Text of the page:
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I'm attempting to forward all traffic through from Google Chrome through a SSH tunnel.

When Firefox is configured to use the tunnel, it works. When chrome is launched with the proxy args appended, it quickly causes the ssh process to lock up and the pages timeout.

Client:

  • OpenSSH_5.8p1 Debian-7, OpenSSL 1.0.0d 8 Feb 2011
  • Google Chrome 17.0.963.79

Server:

  • OpenSSH_5.9p1 Debian-3ubuntu1, OpenSSL 1.0.0g 18 Jan 2012

Server config;

~$ cat /etc/ssh/sshd_config
...
PermitRootLogin no
AllowUsers testuser
ClientAliveInterval 60
ClientAliveCountMax 5
GatewayPorts yes
MaxSessions 100
#MaxStartups 100    

Client connected using ~$ ssh -v -D 8118 testuser@example.net

Chrome executed with ~$ google-chrome --proxy-server="socks5://localhost:8118"

debug1: Connection to port 8118 forwarding to socks port 0 requested.
debug1: channel 3: new [dynamic-tcpip]
debug1: Connection to port 8118 forwarding to socks port 0 requested.
debug1: channel 4: new [dynamic-tcpip]
...
debug1: Connection to port 8118 forwarding to socks port 0 requested.
debug1: channel 51: new [dynamic-tcpip]
debug1: Connection to port 8118 forwarding to socks port 0 requested.
debug1: channel 52: new [dynamic-tcpip]

Pages loaded in chrome report; Error 7 (net::ERR_TIMED_OUT): The operation timed out.

The client side ssh process locks up and has to be killed.

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2 Answers

up vote 0 down vote accepted

I ended up fixing this by using Privoxy

I setup Privoxy on the ssh server (defaults to listen on 8118)

then connected to the server using; ssh user@example.net -L 8118:localhost:8118

Then set chrome to use localhost:8118 across all protocols

Note: after setting up privoxy, use http as the scheme in chrome/firefox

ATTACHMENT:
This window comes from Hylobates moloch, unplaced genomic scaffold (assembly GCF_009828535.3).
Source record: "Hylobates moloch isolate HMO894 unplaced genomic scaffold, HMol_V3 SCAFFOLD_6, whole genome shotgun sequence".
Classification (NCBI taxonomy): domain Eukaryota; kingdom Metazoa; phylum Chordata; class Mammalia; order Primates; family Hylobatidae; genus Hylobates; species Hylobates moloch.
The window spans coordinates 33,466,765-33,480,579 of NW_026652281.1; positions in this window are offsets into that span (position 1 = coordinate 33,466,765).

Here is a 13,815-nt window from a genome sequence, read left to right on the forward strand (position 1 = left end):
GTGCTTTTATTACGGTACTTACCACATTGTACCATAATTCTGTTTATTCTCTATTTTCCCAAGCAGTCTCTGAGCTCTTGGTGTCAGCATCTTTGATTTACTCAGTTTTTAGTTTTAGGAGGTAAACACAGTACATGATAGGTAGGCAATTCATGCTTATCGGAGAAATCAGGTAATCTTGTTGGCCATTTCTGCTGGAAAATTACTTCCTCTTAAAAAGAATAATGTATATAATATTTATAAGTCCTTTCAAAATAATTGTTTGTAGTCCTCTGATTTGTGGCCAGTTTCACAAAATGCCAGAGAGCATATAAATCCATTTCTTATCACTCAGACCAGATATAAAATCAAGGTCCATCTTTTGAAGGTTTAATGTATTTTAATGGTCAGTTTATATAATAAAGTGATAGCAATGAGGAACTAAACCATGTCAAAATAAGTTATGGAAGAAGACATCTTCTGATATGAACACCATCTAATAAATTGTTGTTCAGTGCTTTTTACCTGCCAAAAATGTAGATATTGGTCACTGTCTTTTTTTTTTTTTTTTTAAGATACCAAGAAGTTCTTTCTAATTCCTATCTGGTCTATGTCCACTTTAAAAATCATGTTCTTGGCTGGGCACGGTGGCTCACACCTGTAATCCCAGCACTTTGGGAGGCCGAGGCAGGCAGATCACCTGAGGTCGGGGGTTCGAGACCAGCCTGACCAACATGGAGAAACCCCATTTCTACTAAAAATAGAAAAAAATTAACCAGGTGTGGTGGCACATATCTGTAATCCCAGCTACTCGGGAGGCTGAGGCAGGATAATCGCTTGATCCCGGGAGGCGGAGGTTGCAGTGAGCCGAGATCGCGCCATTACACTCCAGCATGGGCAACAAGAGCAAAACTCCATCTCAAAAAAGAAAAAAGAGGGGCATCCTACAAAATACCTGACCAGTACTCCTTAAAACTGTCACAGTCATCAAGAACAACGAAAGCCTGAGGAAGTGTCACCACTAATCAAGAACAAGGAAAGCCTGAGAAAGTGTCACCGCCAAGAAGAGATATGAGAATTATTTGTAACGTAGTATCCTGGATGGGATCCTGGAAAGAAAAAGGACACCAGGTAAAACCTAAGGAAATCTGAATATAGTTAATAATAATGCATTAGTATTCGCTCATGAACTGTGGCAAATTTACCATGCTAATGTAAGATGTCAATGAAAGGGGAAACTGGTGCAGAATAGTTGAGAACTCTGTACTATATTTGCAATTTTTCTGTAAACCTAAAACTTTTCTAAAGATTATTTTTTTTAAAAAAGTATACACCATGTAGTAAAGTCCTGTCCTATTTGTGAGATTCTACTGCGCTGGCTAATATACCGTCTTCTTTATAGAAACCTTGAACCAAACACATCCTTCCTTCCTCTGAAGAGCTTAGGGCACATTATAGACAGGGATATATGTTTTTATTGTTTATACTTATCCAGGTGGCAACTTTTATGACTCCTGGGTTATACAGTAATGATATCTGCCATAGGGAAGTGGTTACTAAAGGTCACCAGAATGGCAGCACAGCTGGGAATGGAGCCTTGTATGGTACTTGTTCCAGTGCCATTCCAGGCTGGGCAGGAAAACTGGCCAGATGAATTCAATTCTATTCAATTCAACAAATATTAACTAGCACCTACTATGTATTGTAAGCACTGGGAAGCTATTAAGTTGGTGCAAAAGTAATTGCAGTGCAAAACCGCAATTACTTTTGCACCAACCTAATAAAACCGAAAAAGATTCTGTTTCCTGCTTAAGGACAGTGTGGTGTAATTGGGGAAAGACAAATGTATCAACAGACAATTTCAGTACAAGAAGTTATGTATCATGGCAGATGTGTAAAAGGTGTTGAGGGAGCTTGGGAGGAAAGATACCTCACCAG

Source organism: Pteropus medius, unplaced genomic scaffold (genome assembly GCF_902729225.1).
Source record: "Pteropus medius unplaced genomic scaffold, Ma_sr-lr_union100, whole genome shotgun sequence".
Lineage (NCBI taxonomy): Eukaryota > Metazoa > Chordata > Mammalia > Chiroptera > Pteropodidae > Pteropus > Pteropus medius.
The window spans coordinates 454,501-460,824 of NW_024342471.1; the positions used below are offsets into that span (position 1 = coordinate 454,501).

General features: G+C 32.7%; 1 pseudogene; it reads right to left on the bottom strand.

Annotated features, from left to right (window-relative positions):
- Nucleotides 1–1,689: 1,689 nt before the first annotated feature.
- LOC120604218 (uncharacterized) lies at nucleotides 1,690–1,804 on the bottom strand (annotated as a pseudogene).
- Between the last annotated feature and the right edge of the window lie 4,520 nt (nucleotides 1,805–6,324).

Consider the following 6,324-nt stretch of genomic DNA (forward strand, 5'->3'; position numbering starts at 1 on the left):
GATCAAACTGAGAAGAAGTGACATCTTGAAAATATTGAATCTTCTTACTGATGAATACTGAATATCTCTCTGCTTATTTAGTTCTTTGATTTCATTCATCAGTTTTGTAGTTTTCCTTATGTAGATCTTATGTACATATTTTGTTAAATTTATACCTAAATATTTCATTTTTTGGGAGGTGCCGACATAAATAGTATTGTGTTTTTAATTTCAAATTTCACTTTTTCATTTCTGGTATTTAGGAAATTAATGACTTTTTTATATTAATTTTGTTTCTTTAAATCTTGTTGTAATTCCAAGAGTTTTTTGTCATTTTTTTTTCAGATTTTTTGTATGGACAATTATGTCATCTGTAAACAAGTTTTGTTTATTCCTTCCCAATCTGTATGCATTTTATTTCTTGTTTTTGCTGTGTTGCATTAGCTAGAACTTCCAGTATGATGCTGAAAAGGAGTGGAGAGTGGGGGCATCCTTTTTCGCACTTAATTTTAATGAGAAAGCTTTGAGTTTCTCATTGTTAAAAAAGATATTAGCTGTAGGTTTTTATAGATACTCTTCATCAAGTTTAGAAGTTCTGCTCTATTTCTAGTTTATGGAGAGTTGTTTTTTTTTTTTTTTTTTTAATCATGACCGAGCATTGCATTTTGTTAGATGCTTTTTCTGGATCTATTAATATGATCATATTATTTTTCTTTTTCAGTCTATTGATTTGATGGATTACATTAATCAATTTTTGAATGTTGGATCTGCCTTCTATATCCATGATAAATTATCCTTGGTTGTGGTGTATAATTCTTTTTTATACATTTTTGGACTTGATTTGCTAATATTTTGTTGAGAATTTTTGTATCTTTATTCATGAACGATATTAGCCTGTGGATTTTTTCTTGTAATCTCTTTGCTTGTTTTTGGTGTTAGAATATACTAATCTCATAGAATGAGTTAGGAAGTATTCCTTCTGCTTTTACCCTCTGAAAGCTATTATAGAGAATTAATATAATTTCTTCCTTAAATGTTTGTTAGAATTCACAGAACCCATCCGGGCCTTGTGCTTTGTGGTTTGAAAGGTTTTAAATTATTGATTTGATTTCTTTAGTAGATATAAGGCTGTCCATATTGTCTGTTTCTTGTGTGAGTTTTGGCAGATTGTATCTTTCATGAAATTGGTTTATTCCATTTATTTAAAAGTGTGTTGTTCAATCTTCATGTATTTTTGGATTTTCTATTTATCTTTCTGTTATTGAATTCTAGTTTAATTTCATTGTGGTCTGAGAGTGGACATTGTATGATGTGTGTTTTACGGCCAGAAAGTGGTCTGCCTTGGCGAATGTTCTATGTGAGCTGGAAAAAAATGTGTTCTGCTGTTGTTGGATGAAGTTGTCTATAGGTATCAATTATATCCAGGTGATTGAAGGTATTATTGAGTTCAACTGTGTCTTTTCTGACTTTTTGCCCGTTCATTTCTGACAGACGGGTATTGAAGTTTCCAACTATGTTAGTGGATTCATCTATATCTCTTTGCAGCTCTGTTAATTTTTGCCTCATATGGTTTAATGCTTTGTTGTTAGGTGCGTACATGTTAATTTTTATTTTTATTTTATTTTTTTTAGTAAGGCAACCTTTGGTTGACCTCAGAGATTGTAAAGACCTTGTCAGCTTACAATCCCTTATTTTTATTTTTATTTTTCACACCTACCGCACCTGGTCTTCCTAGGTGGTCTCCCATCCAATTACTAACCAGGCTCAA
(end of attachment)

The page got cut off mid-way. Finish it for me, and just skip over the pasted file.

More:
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I had the same problem.. It worked in Firefox (and check that it works in Firefox.. 'cos there is a setting in firefox to not use the proxy when doing a local address...so it can look like it works when it isn't, but here, it was working and I think it was working for you too. But as you say, not in Chrome)

For me, the key was doing socks5:// before the IP. Otherwise It just assumes it's a regular HTTP Proxy.

In Chrome, there are two ways I have run into of setting it to use a Proxy, including, a SOCKS Proxy..
a)setting it "within the browser"
b)setting it from the command line

To get it set from the browser, look where it normally asks for the IP and Port (wrench..settings..under the bonnett/hood..change proxy settings..LAN..)

Then where it asks for an IP and Port- Don't just put an IP for IP. Put socks5://ip or I suppose socks4:// if it's socks4. This may not work for IE

You can also tick the box that says use a proxy, then leave the field blank, click advanced, and enter the IP and Port for the SOCKS proxy in the box labelled SOCKS. This works for IE too.

You can see it's set by going to chrome://net-internals

To set it from the command line (use Everything by Voidtools to help you find the path!)

C:\Documents and Settings\name\Local Settings\Application Data\Google\Chrom lication>chrome --proxy-server="socks5://192.168.1.5:1234"

You can use netstat -aon look for lots of connections to your Proxy port 1234 established, and there shouldn't be any connections to port 80 , if there are do tracert on them, they may be things you know that aren't from your web browser like dropbox or maybe logmein and so check that the browser is getting its pages through the proxy.

this link was helpful http://code.google.com/p/chromium/issues/detail?id=38207

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chrome://chrome-urls/ –  barlop Apr 27 '12 at 0:35
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